Have you ever revisited a favorite work of fiction from your youth, only to discover, with crushing disappointment, that it doesn’t hold up? This happened to me the other day with “Casey at the Bat,” that cautionary drama of baseball, hubris and the frailty of hope, doled out in flawless iambic heptameter. As poetry, it’s still good. But as baseball, uh-uh.

You remember the story: Ninth inning, the Mudville Nine behind by two runs and down to their last out. Improbably, transcending their mediocrity, the inept Flynn and the despised Blake come through with a single and double, bringing the mighty Casey up to bat with runners on second and third. Women cheer, men shout, tongues applaud, etc. The imperious batsman takes the first two pitches for strikes, then hacks and whiffs at the third, famously leaving no joy in Mudville.

Lame, lame, lame. Sure, the visiting team got lucky, but by using hopelessly old-school strategy. That’s no way to manage in the era of “Moneyball.” To make any sense today — to give the poem even a shred of verisimilitude — I had to rewrite
the end:

Oh, somewhere men are laughing,

And somewhere women talk,

(by Eric Shansby)

But the game’s still on in Mudville,

Mighty Casey — the best hitter coming to the plate with the game on the line, a two-run deficit and first-base open — drew an intentional walk.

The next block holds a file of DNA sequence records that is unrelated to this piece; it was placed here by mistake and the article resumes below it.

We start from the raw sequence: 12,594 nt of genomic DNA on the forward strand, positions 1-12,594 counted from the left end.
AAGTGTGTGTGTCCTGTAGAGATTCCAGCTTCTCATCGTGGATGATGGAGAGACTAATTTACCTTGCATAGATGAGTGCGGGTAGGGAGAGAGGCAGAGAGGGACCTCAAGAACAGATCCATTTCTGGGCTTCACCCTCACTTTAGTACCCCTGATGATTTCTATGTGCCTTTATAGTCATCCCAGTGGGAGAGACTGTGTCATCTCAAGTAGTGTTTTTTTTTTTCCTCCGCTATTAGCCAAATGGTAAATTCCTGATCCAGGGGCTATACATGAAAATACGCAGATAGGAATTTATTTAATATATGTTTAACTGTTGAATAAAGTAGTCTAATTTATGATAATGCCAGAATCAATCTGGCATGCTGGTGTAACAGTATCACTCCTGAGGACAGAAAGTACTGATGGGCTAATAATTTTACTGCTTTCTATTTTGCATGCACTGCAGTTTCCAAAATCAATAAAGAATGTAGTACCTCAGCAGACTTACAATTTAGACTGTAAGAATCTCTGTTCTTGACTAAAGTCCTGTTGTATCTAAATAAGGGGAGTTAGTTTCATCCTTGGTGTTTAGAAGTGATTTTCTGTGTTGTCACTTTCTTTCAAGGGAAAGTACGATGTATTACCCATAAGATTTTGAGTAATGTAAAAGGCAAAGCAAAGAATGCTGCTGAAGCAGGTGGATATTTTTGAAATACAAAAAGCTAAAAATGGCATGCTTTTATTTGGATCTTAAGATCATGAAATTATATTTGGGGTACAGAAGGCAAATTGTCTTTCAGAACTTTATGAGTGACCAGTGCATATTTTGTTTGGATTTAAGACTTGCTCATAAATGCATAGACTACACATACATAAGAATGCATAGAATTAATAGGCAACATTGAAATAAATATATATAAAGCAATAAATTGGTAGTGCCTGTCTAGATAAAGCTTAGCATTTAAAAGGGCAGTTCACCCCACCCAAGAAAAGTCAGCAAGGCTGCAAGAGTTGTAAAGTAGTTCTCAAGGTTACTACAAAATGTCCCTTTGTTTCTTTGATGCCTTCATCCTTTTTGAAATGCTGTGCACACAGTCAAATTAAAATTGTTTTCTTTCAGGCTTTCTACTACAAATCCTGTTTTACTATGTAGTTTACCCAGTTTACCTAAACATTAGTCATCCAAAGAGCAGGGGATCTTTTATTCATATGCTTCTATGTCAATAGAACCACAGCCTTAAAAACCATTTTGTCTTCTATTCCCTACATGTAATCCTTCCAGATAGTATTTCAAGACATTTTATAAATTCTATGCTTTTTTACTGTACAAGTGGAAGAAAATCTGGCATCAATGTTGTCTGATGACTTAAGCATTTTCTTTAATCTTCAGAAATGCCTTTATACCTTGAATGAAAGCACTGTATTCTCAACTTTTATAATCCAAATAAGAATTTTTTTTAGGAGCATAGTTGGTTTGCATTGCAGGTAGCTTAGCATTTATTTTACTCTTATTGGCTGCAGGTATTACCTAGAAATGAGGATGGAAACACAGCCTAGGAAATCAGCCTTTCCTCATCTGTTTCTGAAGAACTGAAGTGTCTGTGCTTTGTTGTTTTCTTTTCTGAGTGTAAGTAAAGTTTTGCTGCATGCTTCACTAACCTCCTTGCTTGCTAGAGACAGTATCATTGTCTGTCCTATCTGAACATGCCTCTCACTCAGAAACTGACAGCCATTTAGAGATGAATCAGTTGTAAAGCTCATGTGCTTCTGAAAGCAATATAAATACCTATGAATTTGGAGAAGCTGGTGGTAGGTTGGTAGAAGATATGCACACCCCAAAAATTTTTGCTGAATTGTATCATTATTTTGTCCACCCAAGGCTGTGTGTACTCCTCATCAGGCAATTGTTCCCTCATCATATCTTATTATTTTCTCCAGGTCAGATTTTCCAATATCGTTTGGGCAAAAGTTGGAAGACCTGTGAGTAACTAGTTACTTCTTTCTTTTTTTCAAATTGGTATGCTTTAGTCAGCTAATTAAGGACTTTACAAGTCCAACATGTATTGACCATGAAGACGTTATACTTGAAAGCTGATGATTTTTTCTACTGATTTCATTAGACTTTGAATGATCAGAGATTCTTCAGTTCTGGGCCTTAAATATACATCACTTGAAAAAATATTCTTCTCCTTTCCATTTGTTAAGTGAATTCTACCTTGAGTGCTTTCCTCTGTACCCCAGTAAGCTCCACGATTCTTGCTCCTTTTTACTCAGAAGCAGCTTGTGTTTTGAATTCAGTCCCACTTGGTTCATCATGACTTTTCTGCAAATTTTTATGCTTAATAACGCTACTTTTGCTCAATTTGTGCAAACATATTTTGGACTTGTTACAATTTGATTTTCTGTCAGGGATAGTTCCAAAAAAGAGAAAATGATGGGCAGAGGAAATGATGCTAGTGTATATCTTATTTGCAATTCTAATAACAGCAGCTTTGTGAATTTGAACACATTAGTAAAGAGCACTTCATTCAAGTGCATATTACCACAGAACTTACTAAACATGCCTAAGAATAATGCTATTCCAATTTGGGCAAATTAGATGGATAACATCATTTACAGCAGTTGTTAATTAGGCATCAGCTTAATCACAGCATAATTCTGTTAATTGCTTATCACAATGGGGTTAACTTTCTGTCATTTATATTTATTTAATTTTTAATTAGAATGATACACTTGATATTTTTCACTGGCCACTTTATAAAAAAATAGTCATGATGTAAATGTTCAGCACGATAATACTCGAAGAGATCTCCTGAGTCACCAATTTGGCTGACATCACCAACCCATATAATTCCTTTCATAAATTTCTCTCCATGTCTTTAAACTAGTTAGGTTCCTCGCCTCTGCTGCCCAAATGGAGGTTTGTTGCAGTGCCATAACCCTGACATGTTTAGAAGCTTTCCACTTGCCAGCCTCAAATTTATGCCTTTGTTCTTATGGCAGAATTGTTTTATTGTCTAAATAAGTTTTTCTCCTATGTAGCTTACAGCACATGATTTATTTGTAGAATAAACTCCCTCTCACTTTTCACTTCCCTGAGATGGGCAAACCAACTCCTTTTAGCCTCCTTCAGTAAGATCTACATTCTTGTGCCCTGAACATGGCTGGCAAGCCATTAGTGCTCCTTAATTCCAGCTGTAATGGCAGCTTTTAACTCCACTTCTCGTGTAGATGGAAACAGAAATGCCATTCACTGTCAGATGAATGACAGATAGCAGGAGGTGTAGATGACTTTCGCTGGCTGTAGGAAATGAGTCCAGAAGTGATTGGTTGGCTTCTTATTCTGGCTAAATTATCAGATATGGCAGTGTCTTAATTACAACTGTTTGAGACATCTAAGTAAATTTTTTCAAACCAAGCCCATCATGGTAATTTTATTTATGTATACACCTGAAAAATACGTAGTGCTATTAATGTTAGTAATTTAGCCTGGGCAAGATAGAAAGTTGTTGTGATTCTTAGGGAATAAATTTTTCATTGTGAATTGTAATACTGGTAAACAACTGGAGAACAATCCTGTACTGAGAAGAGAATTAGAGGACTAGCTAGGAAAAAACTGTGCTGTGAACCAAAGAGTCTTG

This satisfying literary solution led me to look around for other classics that might need retrofitting. They turned out to be everywhere, some so obvious and easily modernized that they barely need mention, e.g., “Portnoy’s Ill-Advised Tweet.”

“Ask not for whom the phone vibrates …”

And, of course Moses comes down from the mountain to deliver the Ten FAQs (Q: Is it okay to covet your neighbor’s wife? A: If it’s just coveting, I guess it’s okay, sayeth the Lord, but show some class. Don’t, like, hide a webcam in her shower.)

Updating these works was simple and easy. But I soon found myself considering renovation of some more challenging texts, such as the Second Amendment.

I am no fan of the Second Amendment, inasmuch as it tends to be the refuge of bumpkins and yeehaws who like to think they are protecting their homes against imagined swarthy marauders desperate to steal their flea-bitten sofas from their rotting front porches. But I am a realist. I admit that the Second Amendment is here to stay, so we might as well clean it up to reflect modern political sensibilities.

The old version: “A well regulated Militia, being necessary to the security of a free State, the right of the people to keep and bear Arms, shall not be infringed.”

What a mess! It’s got mangled syntax, extraneous punctuation, and, above all, mealy-mouthed caveats and qualifiers. If you are going to allow arms, allow arms.

My new Second Amendment:

“You have the right to bear arms, including but not limited to handguns, tommy guns, assault rifles, bazookas, zip guns, grease guns, blunderbusses, howitzers, flamethrowers, grapeshot cannons, shoulder-mounted surface-to-air missiles, medieval-style catapults that can launch a putrifying, disease-ridden horse carcass over a castle wall, and Al Pacino’s ‘lil’ fren’ from ‘Scarface.’ This amendment should not be construed to rule out ordinarily, non-lethal devices that might be weaponized, such as plowshares, pitchforks, and handheld, riled-up roosters.”

Next week: Freud, revised, featuring “Vagina